“Do you want to see nothing on the sheet? No. And he doesn’t want that, either,” McCurley said. “But he needs to look forward to this weekend and being the same type of player he was in the first game because that’s all that matters. Right now, we’ve got to stop '28' in the run game, limit the quarterback and what he can do in the pass game and with his feet. This will be a big week for all of us.”
The Packers have tried to do more to get Matthews involved in the pass rush whether it’s deploying him off the edge in the dime defense or stemming him outside in their modified nickel package, which consists of five rushers on the line of scrimmage and leaves rookie linebacker Jake Ryan alone inside.
As Capers attests, the key is getting Matthews healthy. When you’re outside, a small injury can be a big impediment to planting your foot in the ground and getting acceleration. Across the board that’s reflected in the pass-rushing numbers of the Packers’ battered outside linebackers.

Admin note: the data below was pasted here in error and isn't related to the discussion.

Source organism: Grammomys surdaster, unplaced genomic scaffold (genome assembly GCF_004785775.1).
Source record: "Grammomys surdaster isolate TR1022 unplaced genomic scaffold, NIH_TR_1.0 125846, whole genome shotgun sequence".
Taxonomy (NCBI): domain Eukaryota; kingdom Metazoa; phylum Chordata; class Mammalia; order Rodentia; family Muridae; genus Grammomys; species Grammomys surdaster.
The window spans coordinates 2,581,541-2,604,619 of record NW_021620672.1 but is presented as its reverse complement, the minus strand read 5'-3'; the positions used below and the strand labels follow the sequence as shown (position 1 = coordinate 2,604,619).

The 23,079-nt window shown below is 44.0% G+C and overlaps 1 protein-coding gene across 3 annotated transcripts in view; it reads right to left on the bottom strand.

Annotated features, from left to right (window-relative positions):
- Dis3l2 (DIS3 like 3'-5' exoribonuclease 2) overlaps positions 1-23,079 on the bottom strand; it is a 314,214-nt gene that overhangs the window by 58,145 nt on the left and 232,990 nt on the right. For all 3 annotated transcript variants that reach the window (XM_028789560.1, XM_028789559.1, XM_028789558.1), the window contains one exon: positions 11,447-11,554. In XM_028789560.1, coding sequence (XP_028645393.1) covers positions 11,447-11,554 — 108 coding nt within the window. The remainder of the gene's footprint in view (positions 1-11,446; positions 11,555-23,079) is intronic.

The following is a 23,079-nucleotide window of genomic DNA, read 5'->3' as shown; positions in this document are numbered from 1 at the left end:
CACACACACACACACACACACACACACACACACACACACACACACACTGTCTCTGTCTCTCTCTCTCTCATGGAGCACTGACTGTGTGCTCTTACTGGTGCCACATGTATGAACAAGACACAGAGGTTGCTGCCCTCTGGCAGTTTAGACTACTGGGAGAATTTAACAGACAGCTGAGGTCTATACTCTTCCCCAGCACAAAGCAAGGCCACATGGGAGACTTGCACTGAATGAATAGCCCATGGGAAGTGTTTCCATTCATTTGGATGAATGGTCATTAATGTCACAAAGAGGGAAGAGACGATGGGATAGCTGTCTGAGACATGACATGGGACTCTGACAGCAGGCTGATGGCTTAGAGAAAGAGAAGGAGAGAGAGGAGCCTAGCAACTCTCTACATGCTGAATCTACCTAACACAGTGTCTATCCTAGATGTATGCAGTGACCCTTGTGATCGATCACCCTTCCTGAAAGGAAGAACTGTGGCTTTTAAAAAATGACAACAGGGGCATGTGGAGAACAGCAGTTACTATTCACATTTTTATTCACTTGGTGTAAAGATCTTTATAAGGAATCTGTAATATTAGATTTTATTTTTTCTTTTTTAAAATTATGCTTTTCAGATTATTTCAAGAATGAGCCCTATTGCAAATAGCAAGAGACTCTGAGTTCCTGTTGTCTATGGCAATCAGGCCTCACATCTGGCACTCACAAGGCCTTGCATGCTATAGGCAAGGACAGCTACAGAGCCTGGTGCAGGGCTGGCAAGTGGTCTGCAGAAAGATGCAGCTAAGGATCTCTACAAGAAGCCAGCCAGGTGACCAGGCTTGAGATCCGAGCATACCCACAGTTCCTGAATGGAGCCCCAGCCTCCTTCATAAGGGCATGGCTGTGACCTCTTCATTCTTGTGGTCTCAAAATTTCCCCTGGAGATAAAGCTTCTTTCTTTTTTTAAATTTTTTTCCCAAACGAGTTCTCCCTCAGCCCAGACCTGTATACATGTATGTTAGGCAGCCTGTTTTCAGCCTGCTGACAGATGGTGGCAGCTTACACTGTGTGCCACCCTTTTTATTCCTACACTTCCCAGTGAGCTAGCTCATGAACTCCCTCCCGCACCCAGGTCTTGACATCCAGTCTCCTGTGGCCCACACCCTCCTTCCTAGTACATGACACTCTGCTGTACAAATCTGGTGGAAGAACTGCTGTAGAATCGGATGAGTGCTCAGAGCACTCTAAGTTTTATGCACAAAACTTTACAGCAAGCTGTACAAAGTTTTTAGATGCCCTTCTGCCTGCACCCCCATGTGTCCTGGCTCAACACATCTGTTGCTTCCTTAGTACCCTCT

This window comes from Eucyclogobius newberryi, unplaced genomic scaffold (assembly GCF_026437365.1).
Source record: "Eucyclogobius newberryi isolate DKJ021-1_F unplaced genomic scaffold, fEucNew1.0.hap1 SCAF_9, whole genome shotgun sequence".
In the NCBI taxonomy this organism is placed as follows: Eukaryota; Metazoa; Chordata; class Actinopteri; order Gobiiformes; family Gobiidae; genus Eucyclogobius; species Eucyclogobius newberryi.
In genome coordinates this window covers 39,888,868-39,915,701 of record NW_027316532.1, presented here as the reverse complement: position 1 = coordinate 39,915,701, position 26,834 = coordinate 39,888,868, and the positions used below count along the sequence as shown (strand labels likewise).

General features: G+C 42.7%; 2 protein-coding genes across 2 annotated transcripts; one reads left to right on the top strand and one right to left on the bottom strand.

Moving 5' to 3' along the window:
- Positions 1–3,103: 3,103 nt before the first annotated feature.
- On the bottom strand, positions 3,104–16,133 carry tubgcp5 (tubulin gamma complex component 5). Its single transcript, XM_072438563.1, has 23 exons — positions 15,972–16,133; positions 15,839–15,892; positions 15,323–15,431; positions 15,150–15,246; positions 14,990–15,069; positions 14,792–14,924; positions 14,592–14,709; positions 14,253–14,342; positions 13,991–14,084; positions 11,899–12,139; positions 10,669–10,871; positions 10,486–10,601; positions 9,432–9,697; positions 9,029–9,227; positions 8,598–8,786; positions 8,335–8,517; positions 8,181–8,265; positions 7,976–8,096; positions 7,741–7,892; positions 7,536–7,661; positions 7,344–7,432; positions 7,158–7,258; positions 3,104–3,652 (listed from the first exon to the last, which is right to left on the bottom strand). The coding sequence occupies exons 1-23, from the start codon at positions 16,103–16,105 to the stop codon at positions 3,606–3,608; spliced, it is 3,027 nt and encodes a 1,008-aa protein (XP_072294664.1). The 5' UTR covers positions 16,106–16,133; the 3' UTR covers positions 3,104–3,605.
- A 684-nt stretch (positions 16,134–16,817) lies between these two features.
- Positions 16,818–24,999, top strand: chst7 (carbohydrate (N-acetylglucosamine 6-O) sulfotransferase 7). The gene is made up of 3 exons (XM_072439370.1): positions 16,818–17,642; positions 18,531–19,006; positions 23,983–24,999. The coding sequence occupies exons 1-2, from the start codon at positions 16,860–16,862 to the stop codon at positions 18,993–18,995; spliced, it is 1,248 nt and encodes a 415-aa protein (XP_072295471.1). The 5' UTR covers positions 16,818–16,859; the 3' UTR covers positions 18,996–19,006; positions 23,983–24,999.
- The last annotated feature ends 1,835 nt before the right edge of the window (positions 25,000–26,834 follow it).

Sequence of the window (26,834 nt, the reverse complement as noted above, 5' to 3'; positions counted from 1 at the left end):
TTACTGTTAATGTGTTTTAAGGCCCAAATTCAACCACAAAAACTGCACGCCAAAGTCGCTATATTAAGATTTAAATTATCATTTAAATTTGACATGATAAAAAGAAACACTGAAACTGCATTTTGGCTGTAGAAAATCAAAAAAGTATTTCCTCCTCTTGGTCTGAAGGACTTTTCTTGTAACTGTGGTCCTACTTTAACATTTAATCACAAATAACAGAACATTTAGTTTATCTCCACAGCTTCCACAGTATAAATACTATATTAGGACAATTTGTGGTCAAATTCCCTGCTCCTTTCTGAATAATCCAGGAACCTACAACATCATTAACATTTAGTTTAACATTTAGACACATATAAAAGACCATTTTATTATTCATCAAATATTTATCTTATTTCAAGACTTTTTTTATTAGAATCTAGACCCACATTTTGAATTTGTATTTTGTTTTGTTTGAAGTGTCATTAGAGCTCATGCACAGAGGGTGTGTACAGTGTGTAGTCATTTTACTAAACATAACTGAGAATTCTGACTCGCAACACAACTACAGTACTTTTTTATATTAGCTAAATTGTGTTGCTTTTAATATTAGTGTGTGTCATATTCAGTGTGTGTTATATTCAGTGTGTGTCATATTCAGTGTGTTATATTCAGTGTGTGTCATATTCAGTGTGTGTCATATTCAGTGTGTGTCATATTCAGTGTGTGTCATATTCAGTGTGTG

The Packers’ four primary edge rushers — Matthews, Julius Peppers, Mike Neal and Nick Perry — have just six sacks from the outside in nine games since the bye after combining for 15 ½ sacks in the first six games. Everyone except for Peppers has been a mainstay on the injury report in the second half.
Individually, Matthews has only one sack over his last 205 pass rushes in the last 10 games.
“There were two, three weeks where he couldn’t really plant and accelerate off that thing,” Capers said. “With a guy like Clay, you’re trying to, ‘Let’s get him to the game’ because you need him. You need him out there. Now, I think he feels a little bit better, which I feel good about going into the last game of the season and the playoffs with him feeling good physically.”
Matthews says his foot began feeling back to normal last week. Now with every game growing in importance, he hopes it translates to increased contributions during the final leg of the season.
“Dom always talks about there’s a few plays in the game that change the course of the game,” Matthews said. “I pride myself on being that guy who does it once or twice in a game, whether it’s the TFLs from the last Minnesota game or whatever it may be, I’ve got to find a way to show up. And I will.”